BY JANET STEINBERG
While Jimmy Buffett fans around the world mourn the loss of the man who lived his life like a song, and brought so much fun to so many Parrot Heads, his Margaritaville spirit and joie de vivre will never end. One of my cruises to the Southern Caribbean and Lesser Antilles began, and ended, with beautiful beaches on 3 islands that showcased the unspoiled beauty of nature and a variety of surprising treasures. However, in between, it was always “5 o’clock somewhere” My one “somewhere” on this itinerary included Margaritaville on Grand Turk, a tiny island (population under 5000) situated some 575-miles southeast of Miami.
GRAND TURK: First stop…Cockburn Town, the capital city and government center of the Turks and Caicos chain of islands. At first glance, a walk down historic Duke and Front Streets revealed a bunch of old buildings, many in need of paint and repair. On closer inspection, I was immersed in the history of the islands as I strolled along streets lined with 18th century buildings constructed from local limestone and timber salvaged from ships.
Many believe that Grand Turk, a mere 7-miles long and 1-mile wide, was the first landfall of Columbus in the New World. My time spent in Cockburn Town revealed no shops…no fancy restaurants…no glitz…just a glimpse at what I felt the real Caribbean once looked like.
At the opposite end of the island, several miles, and several centuries, from Cockburn Town is a mega-million dollar Cruise Center that opened in 2006. Situated on what was once a U.S. Air Force base, it has a spectacular beach, a free-form pool with swim-up bar, shopping, dining, and… you guessed it…a world-class Margaritaville where Parrot Heads can get “wasted away again” on 52 different flavors of margaritas.
DOMINICA: Mid-way between my trio of island ports, that showcase the unspoiled beauty of nature and a variety of surprising treasures, is the island of Dominica (pronounced dah muh NEE kuh). Dominica is a 290 square mile island that lies between Martinique and Guadeloupe. One does not go to Dominica, called “The Nature Island of the Caribbean”, for beaching. The reason for going to Dominica is to enjoy the beauty of nature. The island, some 29-miles long and 16-miles wide, is a wild one with towering mountains, dramatic waterfalls, and a luxuriant rain forest. It is also home to the remaining descendants of the original Caribs who settled the island sometime around 1000 AD.
Adventurous tourists can choose the excitement of exhilarating river tubing on the largest and longest of Dominica’s 365 rivers. Those who opt for the breathtaking journey down the Layou River feel a rush of excitement as they cascade downward and maneuver through the challenging rapids. Or they can ride on Dominica’s Rainforest Aerial Tram that glides them over the treetops, while admiring the verdure of the forest.
The less-adventurous tourist can take a mini-van ride to the World Heritage Trois Piton National Park, home of the Emerald Pool. The winding path to the small pool, fed by a cascade of water plunging off a fern-encrusted cliff, was my introduction to the rain forest. It has been said that if Columbus were to return to the Caribbean today, Domenica would be the only island he would still recognize.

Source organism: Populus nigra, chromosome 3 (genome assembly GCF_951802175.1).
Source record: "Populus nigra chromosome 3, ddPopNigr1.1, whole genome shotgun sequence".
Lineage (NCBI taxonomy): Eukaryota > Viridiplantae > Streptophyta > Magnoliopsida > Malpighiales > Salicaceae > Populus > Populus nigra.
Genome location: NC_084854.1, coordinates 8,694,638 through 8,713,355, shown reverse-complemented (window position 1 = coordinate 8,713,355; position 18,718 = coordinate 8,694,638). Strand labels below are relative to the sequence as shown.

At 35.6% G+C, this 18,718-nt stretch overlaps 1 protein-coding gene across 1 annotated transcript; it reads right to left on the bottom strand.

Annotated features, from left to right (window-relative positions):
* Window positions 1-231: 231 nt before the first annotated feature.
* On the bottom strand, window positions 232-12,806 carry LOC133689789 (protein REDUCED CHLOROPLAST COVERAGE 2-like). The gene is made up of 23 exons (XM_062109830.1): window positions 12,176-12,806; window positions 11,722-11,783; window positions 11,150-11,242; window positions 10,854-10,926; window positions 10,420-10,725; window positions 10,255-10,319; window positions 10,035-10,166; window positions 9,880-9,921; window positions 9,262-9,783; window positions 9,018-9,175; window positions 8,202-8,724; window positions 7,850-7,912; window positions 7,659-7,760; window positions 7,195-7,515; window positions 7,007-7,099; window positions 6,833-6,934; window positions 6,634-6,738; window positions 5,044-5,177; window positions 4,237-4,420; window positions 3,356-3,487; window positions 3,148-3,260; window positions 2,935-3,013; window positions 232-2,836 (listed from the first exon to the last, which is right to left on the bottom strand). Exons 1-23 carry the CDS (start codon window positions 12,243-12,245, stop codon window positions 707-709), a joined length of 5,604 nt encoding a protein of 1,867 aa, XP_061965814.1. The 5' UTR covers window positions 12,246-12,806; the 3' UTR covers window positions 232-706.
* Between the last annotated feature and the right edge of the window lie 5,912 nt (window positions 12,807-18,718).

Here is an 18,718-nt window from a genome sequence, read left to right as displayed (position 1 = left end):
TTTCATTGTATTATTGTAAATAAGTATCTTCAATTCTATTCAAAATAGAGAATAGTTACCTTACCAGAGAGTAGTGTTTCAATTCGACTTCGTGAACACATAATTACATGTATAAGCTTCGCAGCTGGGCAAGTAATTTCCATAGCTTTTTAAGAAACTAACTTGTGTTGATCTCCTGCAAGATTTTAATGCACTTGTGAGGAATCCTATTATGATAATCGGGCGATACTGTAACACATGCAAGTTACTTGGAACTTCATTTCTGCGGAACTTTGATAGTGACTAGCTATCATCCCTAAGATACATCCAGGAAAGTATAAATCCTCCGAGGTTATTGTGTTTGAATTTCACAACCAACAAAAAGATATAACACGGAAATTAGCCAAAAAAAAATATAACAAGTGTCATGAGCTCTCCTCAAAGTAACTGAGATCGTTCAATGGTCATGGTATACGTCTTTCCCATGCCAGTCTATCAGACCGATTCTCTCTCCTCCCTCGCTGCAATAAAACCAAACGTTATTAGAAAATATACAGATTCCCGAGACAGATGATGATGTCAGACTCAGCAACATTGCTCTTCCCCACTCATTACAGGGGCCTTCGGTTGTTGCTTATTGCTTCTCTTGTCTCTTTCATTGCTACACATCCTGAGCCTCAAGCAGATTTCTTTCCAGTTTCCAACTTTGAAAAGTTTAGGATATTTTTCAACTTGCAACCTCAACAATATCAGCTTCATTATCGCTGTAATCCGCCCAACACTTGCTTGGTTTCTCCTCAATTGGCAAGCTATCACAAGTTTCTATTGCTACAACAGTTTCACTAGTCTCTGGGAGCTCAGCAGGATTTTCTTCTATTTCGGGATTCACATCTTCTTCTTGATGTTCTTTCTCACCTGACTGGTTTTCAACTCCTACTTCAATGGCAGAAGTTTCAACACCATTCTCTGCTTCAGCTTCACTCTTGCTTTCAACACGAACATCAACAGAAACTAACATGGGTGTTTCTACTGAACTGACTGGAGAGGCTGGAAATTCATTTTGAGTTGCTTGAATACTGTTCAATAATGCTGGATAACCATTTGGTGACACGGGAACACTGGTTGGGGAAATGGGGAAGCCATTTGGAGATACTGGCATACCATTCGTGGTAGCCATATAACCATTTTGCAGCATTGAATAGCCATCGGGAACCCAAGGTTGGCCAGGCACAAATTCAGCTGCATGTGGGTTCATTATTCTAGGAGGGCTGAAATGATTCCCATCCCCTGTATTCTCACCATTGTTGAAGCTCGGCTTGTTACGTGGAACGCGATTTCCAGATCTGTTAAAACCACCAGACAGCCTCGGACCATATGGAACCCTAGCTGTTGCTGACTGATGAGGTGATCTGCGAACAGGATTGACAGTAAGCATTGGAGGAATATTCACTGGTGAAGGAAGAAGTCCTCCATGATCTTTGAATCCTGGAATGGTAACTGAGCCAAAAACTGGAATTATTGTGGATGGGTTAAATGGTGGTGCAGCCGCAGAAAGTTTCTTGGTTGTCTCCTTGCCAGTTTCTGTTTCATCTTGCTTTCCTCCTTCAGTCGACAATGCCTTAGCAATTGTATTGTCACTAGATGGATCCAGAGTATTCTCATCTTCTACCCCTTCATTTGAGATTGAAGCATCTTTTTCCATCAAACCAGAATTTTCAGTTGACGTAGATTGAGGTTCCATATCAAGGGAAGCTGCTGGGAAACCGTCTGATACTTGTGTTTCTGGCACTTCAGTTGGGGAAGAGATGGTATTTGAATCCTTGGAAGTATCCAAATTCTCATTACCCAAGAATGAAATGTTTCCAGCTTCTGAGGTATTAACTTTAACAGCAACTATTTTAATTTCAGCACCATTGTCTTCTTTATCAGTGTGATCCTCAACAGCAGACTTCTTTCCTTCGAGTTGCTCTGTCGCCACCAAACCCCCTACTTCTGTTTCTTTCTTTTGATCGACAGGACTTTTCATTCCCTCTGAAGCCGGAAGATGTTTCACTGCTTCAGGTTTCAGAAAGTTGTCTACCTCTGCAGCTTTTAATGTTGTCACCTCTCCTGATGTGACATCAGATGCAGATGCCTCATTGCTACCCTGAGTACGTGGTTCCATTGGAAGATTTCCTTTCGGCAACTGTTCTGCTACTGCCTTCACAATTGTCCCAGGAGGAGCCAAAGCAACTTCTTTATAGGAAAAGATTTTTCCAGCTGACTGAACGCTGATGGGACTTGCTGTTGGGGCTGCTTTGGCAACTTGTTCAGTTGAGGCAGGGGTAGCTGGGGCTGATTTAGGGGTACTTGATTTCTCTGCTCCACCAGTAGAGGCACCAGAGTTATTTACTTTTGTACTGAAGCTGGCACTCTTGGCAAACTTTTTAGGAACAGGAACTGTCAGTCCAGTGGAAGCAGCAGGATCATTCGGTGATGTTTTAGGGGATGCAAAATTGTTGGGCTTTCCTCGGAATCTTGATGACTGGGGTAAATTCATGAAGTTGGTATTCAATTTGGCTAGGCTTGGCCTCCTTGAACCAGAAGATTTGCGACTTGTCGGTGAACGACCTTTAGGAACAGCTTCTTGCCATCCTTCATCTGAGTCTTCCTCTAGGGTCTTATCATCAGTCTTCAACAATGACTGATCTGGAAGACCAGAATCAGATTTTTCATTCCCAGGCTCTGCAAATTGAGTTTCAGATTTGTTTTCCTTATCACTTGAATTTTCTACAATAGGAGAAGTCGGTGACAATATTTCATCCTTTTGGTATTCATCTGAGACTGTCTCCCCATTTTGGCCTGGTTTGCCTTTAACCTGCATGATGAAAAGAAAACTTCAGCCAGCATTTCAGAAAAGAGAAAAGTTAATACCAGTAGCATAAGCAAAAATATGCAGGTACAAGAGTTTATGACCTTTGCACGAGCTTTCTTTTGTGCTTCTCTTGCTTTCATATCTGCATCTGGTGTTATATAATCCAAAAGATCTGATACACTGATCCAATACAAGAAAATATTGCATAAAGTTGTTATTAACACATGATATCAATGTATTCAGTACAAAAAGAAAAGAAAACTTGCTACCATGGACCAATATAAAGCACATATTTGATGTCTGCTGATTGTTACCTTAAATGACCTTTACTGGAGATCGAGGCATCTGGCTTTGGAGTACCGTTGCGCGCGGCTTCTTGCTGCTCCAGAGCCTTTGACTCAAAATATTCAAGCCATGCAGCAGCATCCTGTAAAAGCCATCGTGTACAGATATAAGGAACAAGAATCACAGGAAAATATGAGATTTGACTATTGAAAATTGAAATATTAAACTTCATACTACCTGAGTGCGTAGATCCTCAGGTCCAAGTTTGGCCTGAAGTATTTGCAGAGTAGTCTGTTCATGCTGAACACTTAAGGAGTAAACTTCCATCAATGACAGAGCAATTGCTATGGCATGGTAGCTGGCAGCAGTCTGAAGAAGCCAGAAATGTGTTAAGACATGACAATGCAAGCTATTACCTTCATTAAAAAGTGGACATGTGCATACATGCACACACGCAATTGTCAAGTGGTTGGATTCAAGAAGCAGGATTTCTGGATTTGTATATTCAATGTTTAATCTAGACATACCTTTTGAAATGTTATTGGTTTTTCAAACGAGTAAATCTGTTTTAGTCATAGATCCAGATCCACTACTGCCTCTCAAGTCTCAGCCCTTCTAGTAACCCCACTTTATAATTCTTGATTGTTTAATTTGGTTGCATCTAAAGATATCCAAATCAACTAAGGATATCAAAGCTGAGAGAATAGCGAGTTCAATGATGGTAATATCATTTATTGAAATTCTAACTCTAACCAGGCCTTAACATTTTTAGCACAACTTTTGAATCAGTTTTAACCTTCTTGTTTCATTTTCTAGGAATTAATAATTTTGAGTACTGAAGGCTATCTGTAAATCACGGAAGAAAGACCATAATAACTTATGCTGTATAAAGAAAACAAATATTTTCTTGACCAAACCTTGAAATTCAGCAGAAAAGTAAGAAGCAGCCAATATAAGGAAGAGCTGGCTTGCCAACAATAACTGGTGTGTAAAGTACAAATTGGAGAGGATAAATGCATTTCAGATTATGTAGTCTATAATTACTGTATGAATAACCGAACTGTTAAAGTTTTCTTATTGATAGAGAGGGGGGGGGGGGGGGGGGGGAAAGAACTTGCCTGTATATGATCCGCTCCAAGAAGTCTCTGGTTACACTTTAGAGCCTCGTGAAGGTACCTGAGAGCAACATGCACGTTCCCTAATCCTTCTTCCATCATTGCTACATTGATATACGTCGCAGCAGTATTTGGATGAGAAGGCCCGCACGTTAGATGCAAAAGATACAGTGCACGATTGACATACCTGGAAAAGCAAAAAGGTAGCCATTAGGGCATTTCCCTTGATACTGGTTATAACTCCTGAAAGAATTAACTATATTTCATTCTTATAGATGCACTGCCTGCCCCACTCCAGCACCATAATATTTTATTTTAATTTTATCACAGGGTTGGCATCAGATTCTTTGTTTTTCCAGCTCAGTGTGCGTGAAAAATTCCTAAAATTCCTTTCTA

ARUBA: Bon bini: Welcome to Aruba. Wherever you wander in Aruba, you’ll find beaches…beaches that are secluded, sexy, windswept, or historic. As to where you choose to throw your towel down, that’s another story. As the saying goes: “you pays your money and you takes your choice”.
Palm Beach, the world-renowned stretch of sand located in front of the high-rise resorts, offers excellent swimming in very calm shallow water. The Fisherman’s Huts, where you can rent surfboards, kite-boards, and kayaks, is located just north of Palm Beach.Eagle Beach, located south of Palm Beach is a 2-mile area of pure white sand. The long and lovely beaches are perfect for walking, sunning and water sports. There is also a shaded picnic area. Arashi Beach and Boca Catalina in Malmok, just south of the lighthouse near the northwestern tip of Aruba, are both perfect for snorkeling. The shallow waters and tiny bays are home to a plethora of fish and corals. The perfect beach for families with small children is the kid-friendly Baby Beach, located near the village of Seroe Colorado. The waters are warm and shallow, and closed off from a deep, choppy area by a rock barrier. Within walking distance from Baby Beach is Rodger’s Beach where the pounding sea is conducive to open-air napping or surfing, whatever is your thing.
If you think the sun shines brightly on Aruban beaches, wait until you stroll the streets of Oranjestad. You ‘ain’t’ seen nothing yet. You’ll practically be blinded by a golden glow…but it’s not from the sun. Dazzling rays of light stream out from the windows of the jewelry shops that line Main Street as far as the eye can see. A veritable pirate’s treasure of gold, diamonds and gemstones, offers a mind-boggling choice of jewelry that is practically irresistible. Believe it or not, I resisted!
Janet Steinberg, winner of 55 national Travel Writing Awards, resides in Cincinnati but calls the world her home.
Photo Credits: Janet Steinberg